Quick thoughts on Ballmer’s pursuit of the Clippers

As most of you are aware, Steve Ballmer is placing a bid on the Los Angeles Clippers. I have had some discussions in various social networksbllmnba9087 and “real world” conversations about it and figured I should jot something down. There are two schools of thought on the impact that a successful purchase of the Clippers will have on the return of the Sonics: 1) Hurts the bid to bring the NBA back to Seattle and 2) No impact to the SoDo Arena plans. To get the narrative on those two opinions, enter our two favorite journalists, Geoff Baker with the first perspective and Chris Daniels issuing the later point of view. One thing I would like to call out is that it is great to have two people covering this story with a somewhat different approach. I saw somewhat because they are not contradicting, they are just coming from two different angles, both of which can and are probably right. Both articles (and video) are worth reading but at a high level, Baker says that if Ballmer’s bid for the Clippers is successful, that investment gap will need to be filled. Meanwhile Daniel’s suggest that gap will not be too hard to fill.

My take

The likely scenario is somewhere in the middle. There aren’t too many people in the world worth $20 Billion that can fill Ballmer’s shoes, actually there are only 35 of them in the world and only two that live in the Puget Sound. Obviously it is not a requirement to find someone worth $20 Billion but it was nice to have that kind of backstop behind you for the franchise. The bigger issue to me is what that says about the prospects of the Sonics returning to Seattle. Baring a failure of an Arena plan in Milwaukee, this implies we are probably over 4 years away from seeing the Sonics in Seattle. If the outlook was better, I think Ballmer would have waited. The positive of Ballmer becoming the owner of LA Clippers is he would have a vote on expansion and/or relocation of a team for Seattle. All that said, what I will miss most about the departure of Ballmer from the Sonics Ownership group is his local ties and civic leadership. The man was passionate about the Sonics before they left and would have loved to see him be involved in the team.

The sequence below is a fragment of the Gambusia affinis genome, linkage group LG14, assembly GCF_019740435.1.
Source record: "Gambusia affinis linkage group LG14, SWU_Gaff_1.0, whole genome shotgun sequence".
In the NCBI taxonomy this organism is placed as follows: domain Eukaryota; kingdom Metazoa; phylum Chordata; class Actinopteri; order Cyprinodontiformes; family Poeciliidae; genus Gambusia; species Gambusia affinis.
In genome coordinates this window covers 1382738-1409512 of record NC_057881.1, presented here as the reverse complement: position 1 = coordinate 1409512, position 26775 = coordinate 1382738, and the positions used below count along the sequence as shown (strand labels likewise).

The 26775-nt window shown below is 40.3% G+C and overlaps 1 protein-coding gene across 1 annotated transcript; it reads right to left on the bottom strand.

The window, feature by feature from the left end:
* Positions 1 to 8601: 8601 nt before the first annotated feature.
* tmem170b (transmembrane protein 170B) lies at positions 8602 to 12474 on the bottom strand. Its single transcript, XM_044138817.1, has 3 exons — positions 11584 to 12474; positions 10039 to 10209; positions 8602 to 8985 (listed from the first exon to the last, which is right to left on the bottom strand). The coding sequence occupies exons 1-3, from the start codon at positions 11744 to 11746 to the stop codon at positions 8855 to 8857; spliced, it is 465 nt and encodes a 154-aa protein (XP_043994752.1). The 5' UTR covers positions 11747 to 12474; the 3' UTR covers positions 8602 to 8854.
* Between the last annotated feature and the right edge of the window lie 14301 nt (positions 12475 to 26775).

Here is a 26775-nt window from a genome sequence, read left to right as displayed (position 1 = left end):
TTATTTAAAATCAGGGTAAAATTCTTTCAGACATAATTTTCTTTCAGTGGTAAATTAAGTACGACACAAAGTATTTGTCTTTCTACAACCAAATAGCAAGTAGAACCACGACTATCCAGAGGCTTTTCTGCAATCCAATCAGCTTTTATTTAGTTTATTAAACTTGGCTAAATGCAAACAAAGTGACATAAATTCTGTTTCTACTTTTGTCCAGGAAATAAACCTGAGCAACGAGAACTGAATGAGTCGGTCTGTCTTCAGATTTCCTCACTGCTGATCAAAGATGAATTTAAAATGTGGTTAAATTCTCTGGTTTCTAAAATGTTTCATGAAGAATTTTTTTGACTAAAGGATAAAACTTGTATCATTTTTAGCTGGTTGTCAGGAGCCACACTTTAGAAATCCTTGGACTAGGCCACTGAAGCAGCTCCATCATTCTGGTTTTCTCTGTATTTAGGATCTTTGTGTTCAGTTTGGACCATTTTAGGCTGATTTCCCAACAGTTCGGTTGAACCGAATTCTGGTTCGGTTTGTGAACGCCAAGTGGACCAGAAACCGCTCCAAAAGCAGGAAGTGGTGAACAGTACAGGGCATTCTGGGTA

Wait….this isn’t NBAtoSeattle.

Damn…you got me. You are right, this is not NBAtoSeattle. We know the Seattle NBA Group has been driving the bus on this project for a while they have welcomed us hockey fans for the ride from the very beginning. The potential Ballmer departure from the project is probably a net neutral. I think the prospects of the NBA returning to Seattle only helps the NHLtoSeattle’s chances so if it is a slight negative for NBA, it is a slight negative for the NHL. Oh and we still have the issue of the MOU that will still need to be changed for an NHL first scenario. Which leads me to think of the positive spin on this scenario. The departure of Ballmer could open the door for an NHL friendly partner to fill the gap left by Ballmer that might help kick start the NHL first Arena process. Either way, I am supportive of all SonicsArena efforts and will continue to support them regardless if and when the NHL comes to Seattle in the process.

4 thoughts on “Quick thoughts on Ballmer’s pursuit of the Clippers

  1. I am supportive of getting an NBA team only to the degree that it enables the NHL coming to Seattle. I think the possible loss of Ballmer reflects the reality of getting an NBA expansion or relocation team any time soon is diminishing. The loss of Ballmer also may force the hand of the city council on the MOU. The King County Council wants an NHL team somewhere in King County. The NHL wants to be in Seattle, there are multiple well financed parties wanting to own the team. I think it is a matter of time before something breaks one way or the other on the SoDo arena and a new home for the NHL.

  2. Are we just ignoring that Bettman met with the Mayor (who’s primary backers in getting elected were against the stadium), and Murray suggested the NHL use the Key? This is a kind way of saying fuck you to Seattle.

    All Ballmer (and Hansen for that matter) have done is drive up the cost of ALL sports franchises, but specifically NBA franchises. This move actually strengthens the NHL’s position in Bellevue, which is more likely with every relevant, legitimate story that has surfaced. The NHL is ready to move here, if we have some people that are serious about addressing the stadium issue. Hansen’s group never was, that should seem obvious now, that one of the major players jumped ship.

  3. Personally, although it isn’t Seattle, Spokane would be the perfect spot for an NHL team. They have Spokane arena already set up for the Chiefs which have a good attendance record. The NHL has two teams, Vancouver and Calgary, close enough to bring in attendance and suggested rivals. Its close enough to Seattle and Portland to bring in die hard hockey fans, as well as fans from surrounding states with no NHL team. Just my two cents especially since Seattle’s biggest problem is an arena.

    • James, Spokane is a good hockey town, but Spokane Arena only seats 10,500 for hockey. The arena even if maximized to about 12,500 seats is not nearly large enough for the NHL and the population would be the smallest area for a team with about half the population of the next smallest market in Winnipeg.

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